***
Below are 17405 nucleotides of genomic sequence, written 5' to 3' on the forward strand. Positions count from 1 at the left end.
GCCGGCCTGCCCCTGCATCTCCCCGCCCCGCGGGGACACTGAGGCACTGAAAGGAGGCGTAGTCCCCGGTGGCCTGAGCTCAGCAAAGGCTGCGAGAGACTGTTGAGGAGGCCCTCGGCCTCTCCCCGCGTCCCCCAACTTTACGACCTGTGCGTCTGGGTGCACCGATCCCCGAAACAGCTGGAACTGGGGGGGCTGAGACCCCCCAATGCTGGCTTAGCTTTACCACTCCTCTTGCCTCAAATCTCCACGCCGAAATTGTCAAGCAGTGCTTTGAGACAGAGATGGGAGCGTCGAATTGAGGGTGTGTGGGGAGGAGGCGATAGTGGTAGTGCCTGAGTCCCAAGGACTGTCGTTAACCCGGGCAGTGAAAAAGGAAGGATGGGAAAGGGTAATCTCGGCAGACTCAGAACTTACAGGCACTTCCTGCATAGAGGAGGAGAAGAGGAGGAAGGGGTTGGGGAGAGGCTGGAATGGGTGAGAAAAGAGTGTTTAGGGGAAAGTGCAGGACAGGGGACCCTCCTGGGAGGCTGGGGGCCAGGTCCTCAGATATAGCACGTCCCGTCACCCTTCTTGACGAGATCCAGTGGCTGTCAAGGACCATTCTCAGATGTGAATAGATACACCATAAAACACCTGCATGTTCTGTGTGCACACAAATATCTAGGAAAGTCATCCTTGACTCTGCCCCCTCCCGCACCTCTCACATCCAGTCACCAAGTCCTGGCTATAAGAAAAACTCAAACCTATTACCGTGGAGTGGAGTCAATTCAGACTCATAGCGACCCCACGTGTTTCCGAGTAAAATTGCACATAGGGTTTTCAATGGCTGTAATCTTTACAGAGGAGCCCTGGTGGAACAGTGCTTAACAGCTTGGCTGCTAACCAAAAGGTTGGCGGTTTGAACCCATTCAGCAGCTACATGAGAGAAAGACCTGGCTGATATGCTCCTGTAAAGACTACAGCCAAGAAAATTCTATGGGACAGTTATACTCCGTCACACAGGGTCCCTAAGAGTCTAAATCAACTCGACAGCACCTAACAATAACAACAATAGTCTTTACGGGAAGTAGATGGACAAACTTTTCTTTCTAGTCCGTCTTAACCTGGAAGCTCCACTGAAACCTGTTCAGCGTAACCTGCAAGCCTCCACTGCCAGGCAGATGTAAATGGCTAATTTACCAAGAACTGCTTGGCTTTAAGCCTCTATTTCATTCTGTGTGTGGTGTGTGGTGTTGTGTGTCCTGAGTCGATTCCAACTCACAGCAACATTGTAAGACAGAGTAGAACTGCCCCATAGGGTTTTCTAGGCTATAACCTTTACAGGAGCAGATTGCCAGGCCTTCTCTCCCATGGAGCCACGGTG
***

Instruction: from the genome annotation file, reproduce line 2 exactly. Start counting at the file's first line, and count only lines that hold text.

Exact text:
GCCGGCCTGCCCCTGCATCTCCCCGCCCCGCGGGGACACTGAGGCACTGAAAGGAGGCGTAGTCCCCGGTGGCCTGAGCTCAGCAAAGGCTGCGAGAGACTGTTGAGGAGGCCCTCGGCCTCTCCCCGCGTCCCCCAACTTTACGACCTGTGCGTCTGGGTGCACCGATCCCCGAAACAGCTGGAACTGGGGGGGCTGAGACCCCCCAATGCTGGCTTAGCTTTACCACTCCTCTTGCCTCAAATCTCCACGCCGAAATTGTCAAGCAGTGCTTTGAGACAGAGATGGGAGCGTCGAATTGAGGGTGTGTGGGGAGGAGGCGATAGTGGTAGTGCCTGAGTCCCAAGGACTGTCGTTAACCCGGGCAGTGAAAAAGGAAGGATGGGAAAGGGTAATCTCGGCAGACTCAGAACTTACAGGCACTTCCTGCATAGAGGAGGAGAAGAGGAGGAAGGGGTTGGGGAGAGGCTGGAATGGGTGAGAAAAGAGTGTTTAGGGGAAAGTGCAGGACAGGGGACCCTCCTGGGAGGCTGGGGGCCAGGTCCTCAGATATAGCACGTCCCGTCACCCTTCTTGACGAGATCCAGTGGCTGTCAAGGACCATTCTCAGATGTGAATAGATACACCATAAAACACCTGCATGTTCTGTGTGCACACAAATATCTAGGAAAGTCATCCTTGACTCTGCCCCCTCCCGCACCTCTCACATCCAGTCACCAAGTCCTGGCTATAAGAAAAACTCAAACCTATTACCGTGGAGTGGAGTCAATTCAGACTCATAGCGACCCCACGTGTTTCCGAGTAAAATTGCACATAGGGTTTTCAATGGCTGTAATCTTTACAGAGGAGCCCTGGTGGAACAGTGCTTAACAGCTTGGCTGCTAACCAAAAGGTTGGCGGTTTGAACCCATTCAGCAGCTACATGAGAGAAAGACCTGGCTGATATGCTCCTGTAAAGACTACAGCCAAGAAAATTCTATGGGACAGTTATACTCCGTCACACAGGGTCCCTAAGAGTCTAAATCAACTCGACAGCACCTAACAATAACAACAATAGTCTTTACGGGAAGTAGATGGACAAACTTTTCTTTCTAGTCCGTCTTAACCTGGAAGCTCCACTGAAACCTGTTCAGCGTAACCTGCAAGCCTCCACTGCCAGGCAGATGTAAATGGCTAATTTACCAAGAACTGCTTGGCTTTAAGCCTCTATTTCATTCTGTGTGTGGTGTGTGGTGTTGTGTGTCCTGAGTCGATTCCAACTCACAGCAACATTGTAAGACAGAGTAGAACTGCCCCATAGGGTTTTCTAGGCTATAACCTTTACAGGAGCAGATTGCCAGGCCTTCTCTCCCATGGAGCCACGGTG